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ships, Bronze Age  

Shelley Wachsmann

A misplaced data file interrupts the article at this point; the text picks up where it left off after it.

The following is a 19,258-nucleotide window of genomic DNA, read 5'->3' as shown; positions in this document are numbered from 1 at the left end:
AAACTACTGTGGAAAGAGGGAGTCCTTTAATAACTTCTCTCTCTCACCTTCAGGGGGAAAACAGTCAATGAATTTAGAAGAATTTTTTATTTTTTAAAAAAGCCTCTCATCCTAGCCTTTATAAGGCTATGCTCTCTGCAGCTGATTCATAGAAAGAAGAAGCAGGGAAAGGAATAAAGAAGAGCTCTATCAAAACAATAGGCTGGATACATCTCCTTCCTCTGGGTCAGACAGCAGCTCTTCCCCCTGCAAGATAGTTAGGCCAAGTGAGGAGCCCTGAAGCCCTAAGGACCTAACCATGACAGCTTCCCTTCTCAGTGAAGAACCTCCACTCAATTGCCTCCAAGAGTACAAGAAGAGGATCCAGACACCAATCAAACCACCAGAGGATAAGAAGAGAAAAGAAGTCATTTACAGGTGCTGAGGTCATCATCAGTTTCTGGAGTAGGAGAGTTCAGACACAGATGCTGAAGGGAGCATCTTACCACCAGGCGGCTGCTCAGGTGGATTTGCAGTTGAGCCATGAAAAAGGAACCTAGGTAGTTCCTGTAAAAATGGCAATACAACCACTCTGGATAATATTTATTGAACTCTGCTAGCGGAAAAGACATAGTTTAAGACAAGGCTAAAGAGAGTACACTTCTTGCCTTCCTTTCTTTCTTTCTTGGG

During the Bronze Age, ships and seafaring capabilities transformed the Mediterranean and Red Seas from insurmountable barriers to highways over which cultures communicated for a variety of reasons. Watercraft were essential to the development of maritime cultures in the Bronze Age. Our knowledge of these vessels derives primarily from contemporaneous iconography, but also from remains of the actual vessels and from texts. Each culture developed ships and boats that best suited their individual needs based on the availability of materials and local traditions.Ships and boats played a pivotal role in the Bronze Age Mediterranean, both on inland waterways and at sea. Virtually everything made or used by humans travelled in some way by watercraft, which allowed cultures to interact over vast distances through exploration, trade, warfare, piracy, and migration. Acquiring copper and tin was of primary importance, and in the late 2nd millennium bce the shape of some ingots, termed “oxhide ingots,” was particularly suited for ship transportation. Militarily, ships could be used as mobile fighting platforms during battles, but more commonly they served for coastal raiding and as naval transports for men and supplies. It is impossible to understand the Mediterranean Bronze Age world without taking into consideration the influence of .